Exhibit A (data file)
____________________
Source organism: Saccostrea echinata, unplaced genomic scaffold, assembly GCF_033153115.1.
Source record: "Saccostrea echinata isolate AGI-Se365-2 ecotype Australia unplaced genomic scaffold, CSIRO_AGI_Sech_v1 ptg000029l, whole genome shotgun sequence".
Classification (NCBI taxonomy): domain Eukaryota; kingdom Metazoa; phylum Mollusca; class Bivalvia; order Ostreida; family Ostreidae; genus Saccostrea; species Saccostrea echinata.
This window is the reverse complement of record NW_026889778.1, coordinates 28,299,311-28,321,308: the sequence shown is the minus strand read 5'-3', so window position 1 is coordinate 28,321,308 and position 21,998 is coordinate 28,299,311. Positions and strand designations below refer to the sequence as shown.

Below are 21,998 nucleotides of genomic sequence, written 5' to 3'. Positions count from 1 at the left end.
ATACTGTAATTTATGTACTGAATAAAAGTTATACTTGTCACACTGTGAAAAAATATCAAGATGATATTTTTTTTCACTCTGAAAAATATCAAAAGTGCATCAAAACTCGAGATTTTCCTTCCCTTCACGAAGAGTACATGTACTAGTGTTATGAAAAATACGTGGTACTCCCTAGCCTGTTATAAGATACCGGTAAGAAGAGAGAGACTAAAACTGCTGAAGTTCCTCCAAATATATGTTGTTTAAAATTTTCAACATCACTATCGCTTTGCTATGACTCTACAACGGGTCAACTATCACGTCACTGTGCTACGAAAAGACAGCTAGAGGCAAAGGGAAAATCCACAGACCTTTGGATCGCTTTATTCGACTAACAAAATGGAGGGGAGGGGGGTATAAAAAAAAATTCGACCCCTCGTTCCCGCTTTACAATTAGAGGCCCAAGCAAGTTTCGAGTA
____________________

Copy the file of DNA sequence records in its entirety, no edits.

Source organism: Saccostrea echinata, unplaced genomic scaffold, assembly GCF_033153115.1.
Source record: "Saccostrea echinata isolate AGI-Se365-2 ecotype Australia unplaced genomic scaffold, CSIRO_AGI_Sech_v1 ptg000029l, whole genome shotgun sequence".
Classification (NCBI taxonomy): domain Eukaryota; kingdom Metazoa; phylum Mollusca; class Bivalvia; order Ostreida; family Ostreidae; genus Saccostrea; species Saccostrea echinata.
This window is the reverse complement of record NW_026889778.1, coordinates 28,299,311-28,321,308: the sequence shown is the minus strand read 5'-3', so window position 1 is coordinate 28,321,308 and position 21,998 is coordinate 28,299,311. Positions and strand designations below refer to the sequence as shown.

Below are 21,998 nucleotides of genomic sequence, written 5' to 3'. Positions count from 1 at the left end.
ATACTGTAATTTATGTACTGAATAAAAGTTATACTTGTCACACTGTGAAAAAATATCAAGATGATATTTTTTTTCACTCTGAAAAATATCAAAAGTGCATCAAAACTCGAGATTTTCCTTCCCTTCACGAAGAGTACATGTACTAGTGTTATGAAAAATACGTGGTACTCCCTAGCCTGTTATAAGATACCGGTAAGAAGAGAGAGACTAAAACTGCTGAAGTTCCTCCAAATATATGTTGTTTAAAATTTTCAACATCACTATCGCTTTGCTATGACTCTACAACGGGTCAACTATCACGTCACTGTGCTACGAAAAGACAGCTAGAGGCAAAGGGAAAATCCACAGACCTTTGGATCGCTTTATTCGACTAACAAAATGGAGGGGAGGGGGGTATAAAAAAAAATTCGACCCCTCGTTCCCGCTTTACAATTAGAGGCCCAAGCAAGTTTCGAGTA